Direct download (2 more)  
     
    Export citation  
     
    Bookmark   1 citation  
  • Be Bad but Look Good: Can Controversial Industries Enhance Corporate Reputation Through CSR Initiatives?Claudio Aqueveque, Pablo Rodrigo & Ignacio J. Duran - 2018 - Business Ethics: A European Review 27 (3):222-237.
    Even though the link between perceived corporate social responsibility fit and corporate reputation has received much attention from scholars, this tradition has ignored that the underpinnings of this association vary depending on the particular characteristics of each industry under study. To delve into this matter, we investigate in the increasingly relevant context of controversial industries how PCSR-fit could enhance corporate reputation and which are the mediating mechanisms of this association. Our academic contribution is twofold. First, we find that controversial sectors (...)
    No categories
    Direct download (7 more)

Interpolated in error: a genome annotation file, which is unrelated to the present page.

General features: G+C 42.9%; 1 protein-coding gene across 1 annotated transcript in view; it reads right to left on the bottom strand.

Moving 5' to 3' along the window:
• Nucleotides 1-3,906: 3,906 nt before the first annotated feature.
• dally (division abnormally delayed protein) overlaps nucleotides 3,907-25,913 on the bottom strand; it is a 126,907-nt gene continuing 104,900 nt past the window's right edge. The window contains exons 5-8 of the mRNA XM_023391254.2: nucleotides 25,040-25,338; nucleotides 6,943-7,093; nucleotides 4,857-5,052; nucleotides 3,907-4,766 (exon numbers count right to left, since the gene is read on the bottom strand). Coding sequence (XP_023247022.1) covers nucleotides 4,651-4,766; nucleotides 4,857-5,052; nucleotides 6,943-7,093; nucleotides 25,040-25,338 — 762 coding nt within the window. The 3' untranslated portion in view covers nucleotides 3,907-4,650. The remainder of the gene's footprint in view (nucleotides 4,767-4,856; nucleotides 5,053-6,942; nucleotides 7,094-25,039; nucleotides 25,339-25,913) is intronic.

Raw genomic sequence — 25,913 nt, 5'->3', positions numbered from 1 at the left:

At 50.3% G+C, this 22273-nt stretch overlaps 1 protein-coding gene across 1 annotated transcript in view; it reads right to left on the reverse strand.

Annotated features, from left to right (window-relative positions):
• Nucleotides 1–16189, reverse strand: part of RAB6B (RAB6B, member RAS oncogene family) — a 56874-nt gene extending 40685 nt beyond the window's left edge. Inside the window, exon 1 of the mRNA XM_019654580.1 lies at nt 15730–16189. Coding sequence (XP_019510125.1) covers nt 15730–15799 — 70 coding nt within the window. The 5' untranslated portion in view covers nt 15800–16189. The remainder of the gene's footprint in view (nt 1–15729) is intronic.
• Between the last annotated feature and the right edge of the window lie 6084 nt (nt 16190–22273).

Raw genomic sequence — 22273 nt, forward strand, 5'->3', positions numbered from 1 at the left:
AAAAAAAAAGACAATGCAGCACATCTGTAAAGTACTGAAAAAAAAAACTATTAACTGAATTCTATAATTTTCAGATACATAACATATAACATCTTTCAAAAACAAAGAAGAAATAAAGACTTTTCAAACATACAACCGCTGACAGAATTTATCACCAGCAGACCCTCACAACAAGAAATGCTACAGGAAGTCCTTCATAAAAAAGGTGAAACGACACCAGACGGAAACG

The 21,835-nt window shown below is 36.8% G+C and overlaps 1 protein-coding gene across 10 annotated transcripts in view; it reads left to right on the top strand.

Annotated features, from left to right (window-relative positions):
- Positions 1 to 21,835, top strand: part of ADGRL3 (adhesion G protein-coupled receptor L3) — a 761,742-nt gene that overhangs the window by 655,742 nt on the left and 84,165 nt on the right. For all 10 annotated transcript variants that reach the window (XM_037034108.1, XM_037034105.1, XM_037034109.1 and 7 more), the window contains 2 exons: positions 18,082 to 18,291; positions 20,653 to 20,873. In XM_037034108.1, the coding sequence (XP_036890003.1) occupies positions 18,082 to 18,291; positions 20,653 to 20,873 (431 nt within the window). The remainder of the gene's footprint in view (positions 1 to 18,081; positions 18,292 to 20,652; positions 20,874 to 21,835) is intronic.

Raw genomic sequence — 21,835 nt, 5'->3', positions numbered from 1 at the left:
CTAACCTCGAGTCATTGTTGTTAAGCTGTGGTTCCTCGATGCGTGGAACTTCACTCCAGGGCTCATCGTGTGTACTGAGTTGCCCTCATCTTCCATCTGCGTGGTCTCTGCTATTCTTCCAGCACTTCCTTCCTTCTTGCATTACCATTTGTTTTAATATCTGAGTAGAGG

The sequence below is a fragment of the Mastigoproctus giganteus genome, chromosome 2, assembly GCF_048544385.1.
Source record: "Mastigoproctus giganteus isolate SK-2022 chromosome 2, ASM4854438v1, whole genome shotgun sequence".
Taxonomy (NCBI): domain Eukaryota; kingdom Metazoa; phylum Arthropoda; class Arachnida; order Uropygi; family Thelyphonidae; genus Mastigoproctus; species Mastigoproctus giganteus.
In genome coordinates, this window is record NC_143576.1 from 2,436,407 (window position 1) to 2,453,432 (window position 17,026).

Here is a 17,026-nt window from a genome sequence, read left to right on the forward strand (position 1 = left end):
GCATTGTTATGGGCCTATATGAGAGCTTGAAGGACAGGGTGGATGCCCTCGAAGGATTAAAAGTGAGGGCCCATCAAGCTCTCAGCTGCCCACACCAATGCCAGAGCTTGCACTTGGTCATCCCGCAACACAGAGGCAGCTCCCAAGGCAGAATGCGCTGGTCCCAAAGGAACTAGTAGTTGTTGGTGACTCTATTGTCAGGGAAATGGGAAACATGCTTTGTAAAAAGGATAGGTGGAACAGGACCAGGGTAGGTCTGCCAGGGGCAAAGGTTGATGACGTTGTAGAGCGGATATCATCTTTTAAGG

Export citation  
     
    Bookmark   2 citations  
  • Post Hoc Ergo Propter Hoc: Methodological Limits of Performance-Oriented Studies in CSR.Marian Eabrasu - 2015 - Business Ethics: A European Review 24:S11-S23.
    No categories
    Direct download (2 more)  
     
    Export citation  
     
    Bookmark   2 citations  
  • Identity Claims and Diffusion of Sustainability Report: Evidence From Korean Listed Companies, 2003–2010.Heejung Byun & Tae-Hyun Kim - 2017 - Journal of Business Ethics 140 (3):551-565.
    This study integrates theories of diffusion and social identity to conceptualize the diffusion of Sustainability Report as a result of a firm’s identification with its reference groups. Specifically, we first hypothesize four different sources of external stakeholder pressures driving the diffusion. Next, we argue that the source of external stakeholder pressures has a differential effect on the adoption of SR for firms that claim their identity on sustainability management. For firms with organizational identity claims, in-group stakeholder pressure will amplify whereas (...)
    Direct download (2 more)